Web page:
How to Remove Your Shellac Nail Polish at Home
We got expert advice on how to remove your grown-out gel manicure safely (no picking!) in the comfort of your home.
This article was originally published in March 2020.
I think we can all agree that in the beauty-sphere, Shellac and gel nail polish has been the best thing to come along since sliced bread. These LED-cured polishes bestow our nails with chip-resistant coverage, extreme shine and extend the longevity of our manicure for weeks. But with the highs, come the lows. The removal process is, well, a process! That’s why most of us leave it to the skilled nail artists and technicians to deal with when we transition from an old polish job to a new one.
But times are… strange. In a matter of a few days, we’ve staggered into a global pandemic, which means we’re all faced with an influx of new restrictions, including social distancing rules and spas and salons being temporarily shuttered. Since we’re all doing our part to stop the spread of COVID-19, which means staying home, what do we do with our gel nails? Pandemic or not, nails are going to continue to grow and if your gel manicure is on the brink of total collapse, it’s time to take removal matters into your own hands—and we’ll tell you how.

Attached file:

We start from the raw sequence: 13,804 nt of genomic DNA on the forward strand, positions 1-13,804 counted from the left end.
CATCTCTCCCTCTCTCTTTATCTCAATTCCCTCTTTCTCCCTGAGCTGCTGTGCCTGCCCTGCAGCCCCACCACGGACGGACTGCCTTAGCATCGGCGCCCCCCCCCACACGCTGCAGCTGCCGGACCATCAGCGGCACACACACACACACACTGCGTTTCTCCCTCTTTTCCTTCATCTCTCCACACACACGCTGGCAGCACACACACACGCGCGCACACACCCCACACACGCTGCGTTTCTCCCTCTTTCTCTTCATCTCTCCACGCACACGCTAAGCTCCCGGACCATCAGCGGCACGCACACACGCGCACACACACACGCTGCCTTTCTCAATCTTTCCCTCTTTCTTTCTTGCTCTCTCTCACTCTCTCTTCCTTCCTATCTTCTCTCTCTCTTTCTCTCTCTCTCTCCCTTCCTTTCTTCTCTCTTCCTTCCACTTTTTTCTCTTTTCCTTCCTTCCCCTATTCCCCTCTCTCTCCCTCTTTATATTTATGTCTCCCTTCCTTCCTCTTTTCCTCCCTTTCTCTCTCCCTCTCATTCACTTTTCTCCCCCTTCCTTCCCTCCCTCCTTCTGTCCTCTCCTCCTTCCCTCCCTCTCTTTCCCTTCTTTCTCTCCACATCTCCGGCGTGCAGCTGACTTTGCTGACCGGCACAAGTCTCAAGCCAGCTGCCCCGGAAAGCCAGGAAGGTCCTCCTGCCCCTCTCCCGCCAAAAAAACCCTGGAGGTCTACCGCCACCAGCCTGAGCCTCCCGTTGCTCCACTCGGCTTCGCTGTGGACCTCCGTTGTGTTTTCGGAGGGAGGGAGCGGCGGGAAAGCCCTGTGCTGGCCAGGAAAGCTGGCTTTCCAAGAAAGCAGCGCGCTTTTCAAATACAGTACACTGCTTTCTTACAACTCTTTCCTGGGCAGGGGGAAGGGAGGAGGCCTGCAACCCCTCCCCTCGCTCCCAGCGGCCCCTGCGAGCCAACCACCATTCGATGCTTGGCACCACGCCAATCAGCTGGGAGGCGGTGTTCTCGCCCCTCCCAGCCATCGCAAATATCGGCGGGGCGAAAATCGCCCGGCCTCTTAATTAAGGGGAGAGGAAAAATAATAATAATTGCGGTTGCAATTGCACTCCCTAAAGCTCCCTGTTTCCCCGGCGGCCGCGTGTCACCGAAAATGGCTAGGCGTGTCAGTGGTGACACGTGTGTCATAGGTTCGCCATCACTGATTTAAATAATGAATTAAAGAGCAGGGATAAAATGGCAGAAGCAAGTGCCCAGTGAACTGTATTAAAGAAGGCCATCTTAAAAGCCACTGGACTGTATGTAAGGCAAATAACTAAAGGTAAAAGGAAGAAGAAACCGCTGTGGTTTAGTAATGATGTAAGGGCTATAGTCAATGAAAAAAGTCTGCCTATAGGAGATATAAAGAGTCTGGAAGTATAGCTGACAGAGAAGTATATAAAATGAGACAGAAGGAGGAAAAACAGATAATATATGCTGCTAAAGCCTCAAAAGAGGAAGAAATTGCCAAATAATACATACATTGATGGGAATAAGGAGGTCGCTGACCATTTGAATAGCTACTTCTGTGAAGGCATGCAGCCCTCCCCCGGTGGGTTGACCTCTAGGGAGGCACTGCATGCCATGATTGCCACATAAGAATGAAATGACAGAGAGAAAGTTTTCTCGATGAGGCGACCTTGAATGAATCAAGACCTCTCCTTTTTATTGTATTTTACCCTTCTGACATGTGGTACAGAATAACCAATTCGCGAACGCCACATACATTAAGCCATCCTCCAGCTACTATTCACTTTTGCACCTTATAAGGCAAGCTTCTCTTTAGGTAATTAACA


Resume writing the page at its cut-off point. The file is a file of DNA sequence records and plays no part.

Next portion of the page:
According to Leeanne Colley, the owner of Toronto’s Tips Nail Bar and a professional manicurist who’s worked with celebrity clients including Lady Gaga and Gigi Hadid, it’s not hard to remove gel polish at home, but it does take inner strength. “Sure, you need a few tools, most of which you probably already have at home. But the most important tool that people need is patience.”
There’s a common misconception that removing gel nail polish leaves nails weak and unhealthy. Untrue, says Colley. “When removal is done correctly and patiently, it doesn’t damage your nails,” she says. But peeling or picking, that’s a different story. It’s tempting and occasionally satisfying, but it causes major damage. “A single peel will remove at least six [of 50] layers of your nail,” says Colley. “It’s the worst thing you can do for your nails.” Frequent peeling weakens nails and over time it leaves them brittle, cracked and left with ridges.